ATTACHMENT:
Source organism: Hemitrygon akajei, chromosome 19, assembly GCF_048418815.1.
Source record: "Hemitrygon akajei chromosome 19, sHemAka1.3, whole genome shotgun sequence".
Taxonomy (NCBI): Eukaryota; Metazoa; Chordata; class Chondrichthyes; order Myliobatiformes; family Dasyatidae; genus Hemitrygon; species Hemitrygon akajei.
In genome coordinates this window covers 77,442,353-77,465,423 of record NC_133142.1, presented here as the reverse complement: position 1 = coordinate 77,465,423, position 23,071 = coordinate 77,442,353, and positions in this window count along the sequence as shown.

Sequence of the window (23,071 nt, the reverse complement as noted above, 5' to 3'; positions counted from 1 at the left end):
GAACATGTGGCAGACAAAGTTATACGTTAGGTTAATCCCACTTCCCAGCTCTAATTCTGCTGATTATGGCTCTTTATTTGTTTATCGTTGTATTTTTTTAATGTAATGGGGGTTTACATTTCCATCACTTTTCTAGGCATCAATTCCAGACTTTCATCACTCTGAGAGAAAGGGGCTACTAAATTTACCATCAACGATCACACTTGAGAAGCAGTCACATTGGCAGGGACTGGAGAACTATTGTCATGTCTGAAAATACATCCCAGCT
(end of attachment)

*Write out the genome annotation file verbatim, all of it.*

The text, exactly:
Source organism: Hemitrygon akajei, chromosome 19, assembly GCF_048418815.1.
Source record: "Hemitrygon akajei chromosome 19, sHemAka1.3, whole genome shotgun sequence".
Taxonomy (NCBI): Eukaryota; Metazoa; Chordata; class Chondrichthyes; order Myliobatiformes; family Dasyatidae; genus Hemitrygon; species Hemitrygon akajei.
In genome coordinates this window covers 77,442,353-77,465,423 of record NC_133142.1, presented here as the reverse complement: position 1 = coordinate 77,465,423, position 23,071 = coordinate 77,442,353, and positions in this window count along the sequence as shown.

Sequence of the window (23,071 nt, the reverse complement as noted above, 5' to 3'; positions counted from 1 at the left end):
GAACATGTGGCAGACAAAGTTATACGTTAGGTTAATCCCACTTCCCAGCTCTAATTCTGCTGATTATGGCTCTTTATTTGTTTATCGTTGTATTTTTTTAATGTAATGGGGGTTTACATTTCCATCACTTTTCTAGGCATCAATTCCAGACTTTCATCACTCTGAGAGAAAGGGGCTACTAAATTTACCATCAACGATCACACTTGAGAAGCAGTCACATTGGCAGGGACTGGAGAACTATTGTCATGTCTGAAAATACATCCCAGCT